Maine’s Ever-Changing Beaches

Sea-level rise impacts on coastal archaeological sites: Nathan Hamilton and Rob Sanford, University of Southern Maine
What is the relationship between stability, sea-level rise and archaeology? Coastal erosion coupled with sea-level rise threatens both prehistoric and historic archaeological sites and Holocene landscapes. The archaeology of the Gulf of Maine coast contains a rich and diverse record of human activities adapting to the sea and river mouths. These threatened sites are well known from a protracted interest by natural history and archaeology studies beginning in the mid-nineteenth century. Prehistoric sites often contain shell refuse that preserves bone refuse of birds, fish, mammals and other shellfish species. Currently more than 180 species have been documented from excavated and published sites. With the potential for acceleration of sea-level rise in the coming decades the management of this 5,000-year-old cultural resource must be developed. The management process must evaluate risk and propose conservation measures that are practical in the short and long term. The biological specimens recovered from the archaeological matrix now have realized new potentials to understand the evolution of ecological systems in the Gulf of Maine.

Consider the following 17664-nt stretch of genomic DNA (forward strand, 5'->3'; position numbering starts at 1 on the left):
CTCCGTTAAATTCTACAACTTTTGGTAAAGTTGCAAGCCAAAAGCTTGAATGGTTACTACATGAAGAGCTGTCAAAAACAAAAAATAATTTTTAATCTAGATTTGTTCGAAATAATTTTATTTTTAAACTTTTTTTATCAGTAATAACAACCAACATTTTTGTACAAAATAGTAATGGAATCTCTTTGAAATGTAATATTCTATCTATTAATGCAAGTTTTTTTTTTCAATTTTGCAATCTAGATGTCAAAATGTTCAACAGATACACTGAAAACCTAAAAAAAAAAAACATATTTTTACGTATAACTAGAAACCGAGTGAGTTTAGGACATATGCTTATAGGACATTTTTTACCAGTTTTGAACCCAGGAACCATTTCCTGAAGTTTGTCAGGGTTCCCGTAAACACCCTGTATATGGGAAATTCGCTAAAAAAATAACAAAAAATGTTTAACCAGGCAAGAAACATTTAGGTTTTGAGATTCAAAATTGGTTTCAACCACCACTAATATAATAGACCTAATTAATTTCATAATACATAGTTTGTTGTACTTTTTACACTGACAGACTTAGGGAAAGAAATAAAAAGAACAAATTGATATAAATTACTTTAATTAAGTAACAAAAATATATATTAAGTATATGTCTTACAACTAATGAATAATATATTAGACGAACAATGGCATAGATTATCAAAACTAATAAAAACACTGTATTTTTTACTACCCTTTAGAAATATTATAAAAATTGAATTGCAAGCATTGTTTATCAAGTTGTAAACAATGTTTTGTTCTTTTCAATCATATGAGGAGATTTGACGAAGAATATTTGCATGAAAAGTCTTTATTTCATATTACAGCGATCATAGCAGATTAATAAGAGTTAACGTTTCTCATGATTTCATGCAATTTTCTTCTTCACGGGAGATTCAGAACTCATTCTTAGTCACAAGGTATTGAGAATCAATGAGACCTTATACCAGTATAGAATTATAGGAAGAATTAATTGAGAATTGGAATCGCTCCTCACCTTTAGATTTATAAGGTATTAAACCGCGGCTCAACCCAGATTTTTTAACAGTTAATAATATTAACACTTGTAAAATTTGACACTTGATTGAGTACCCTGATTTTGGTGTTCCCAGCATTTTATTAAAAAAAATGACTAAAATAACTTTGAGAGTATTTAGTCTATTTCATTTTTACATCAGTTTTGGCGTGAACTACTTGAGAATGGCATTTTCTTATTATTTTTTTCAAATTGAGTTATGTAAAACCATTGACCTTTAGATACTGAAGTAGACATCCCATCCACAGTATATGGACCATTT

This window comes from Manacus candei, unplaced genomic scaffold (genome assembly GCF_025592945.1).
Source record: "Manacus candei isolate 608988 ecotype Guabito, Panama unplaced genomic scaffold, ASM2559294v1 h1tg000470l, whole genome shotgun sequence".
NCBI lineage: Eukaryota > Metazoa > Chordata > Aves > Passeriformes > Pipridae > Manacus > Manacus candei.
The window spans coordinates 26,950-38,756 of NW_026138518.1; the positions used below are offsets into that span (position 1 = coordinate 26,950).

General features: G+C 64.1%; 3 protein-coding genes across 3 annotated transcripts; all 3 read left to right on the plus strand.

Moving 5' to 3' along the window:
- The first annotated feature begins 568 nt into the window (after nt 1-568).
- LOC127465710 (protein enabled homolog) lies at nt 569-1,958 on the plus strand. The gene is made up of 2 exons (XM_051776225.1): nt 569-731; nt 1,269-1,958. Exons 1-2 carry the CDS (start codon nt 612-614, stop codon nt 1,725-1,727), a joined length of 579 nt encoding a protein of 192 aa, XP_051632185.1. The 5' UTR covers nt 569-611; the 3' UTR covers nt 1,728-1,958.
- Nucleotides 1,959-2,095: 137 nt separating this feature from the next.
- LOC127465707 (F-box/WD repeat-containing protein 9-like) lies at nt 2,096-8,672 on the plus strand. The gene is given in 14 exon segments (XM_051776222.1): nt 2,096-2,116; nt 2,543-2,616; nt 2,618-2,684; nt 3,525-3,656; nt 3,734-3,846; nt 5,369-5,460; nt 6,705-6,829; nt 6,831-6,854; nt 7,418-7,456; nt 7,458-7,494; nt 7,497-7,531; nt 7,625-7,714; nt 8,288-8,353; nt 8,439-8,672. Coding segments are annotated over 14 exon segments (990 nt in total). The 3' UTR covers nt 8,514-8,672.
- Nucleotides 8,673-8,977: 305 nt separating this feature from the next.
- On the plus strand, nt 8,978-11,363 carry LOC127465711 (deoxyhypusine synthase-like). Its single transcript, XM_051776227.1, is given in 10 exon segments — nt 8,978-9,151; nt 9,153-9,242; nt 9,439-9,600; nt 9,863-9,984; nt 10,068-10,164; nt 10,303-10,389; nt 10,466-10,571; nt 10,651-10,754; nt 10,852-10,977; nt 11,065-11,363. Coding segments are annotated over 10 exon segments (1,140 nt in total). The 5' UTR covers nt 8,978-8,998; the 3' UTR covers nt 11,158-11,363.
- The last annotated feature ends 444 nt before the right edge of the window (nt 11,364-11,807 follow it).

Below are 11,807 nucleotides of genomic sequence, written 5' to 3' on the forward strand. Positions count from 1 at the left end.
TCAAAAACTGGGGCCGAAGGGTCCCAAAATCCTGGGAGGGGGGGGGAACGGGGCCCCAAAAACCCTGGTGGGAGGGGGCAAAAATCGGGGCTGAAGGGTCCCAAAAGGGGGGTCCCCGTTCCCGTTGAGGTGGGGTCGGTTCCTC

Three ways of tracking change on Maine’s beaches and what they are telling us: Joseph Kelley, University of Maine
Joseph Kelley’s Presentation (2 MB)
All visitors to beaches appreciate that beaches are “everchanging.” To a coastal geologist, these changes are recorded in numerous ways in 1) features we see on the beach; 2) structures we observe beneath the beach, and 3) longer time-series of images of beaches. These three scales are covered by more than 25 years of research along the coast as well as numerous photographs taken from the same location over time. What one concludes from an examination of beaches through time is that the appearance of a beach on a given (typically summer) day is representative of conditions that ensued over the previous few days up to two weeks. Larger structures beneath the beach and nearby areas provide a longer timeline, often going back through cycles of erosion and beach growth more than 30 years. Large changes and trends in beach configuration are only apparent over longer time intervals seen in historic maps and air photos.

Session Notes (PDF)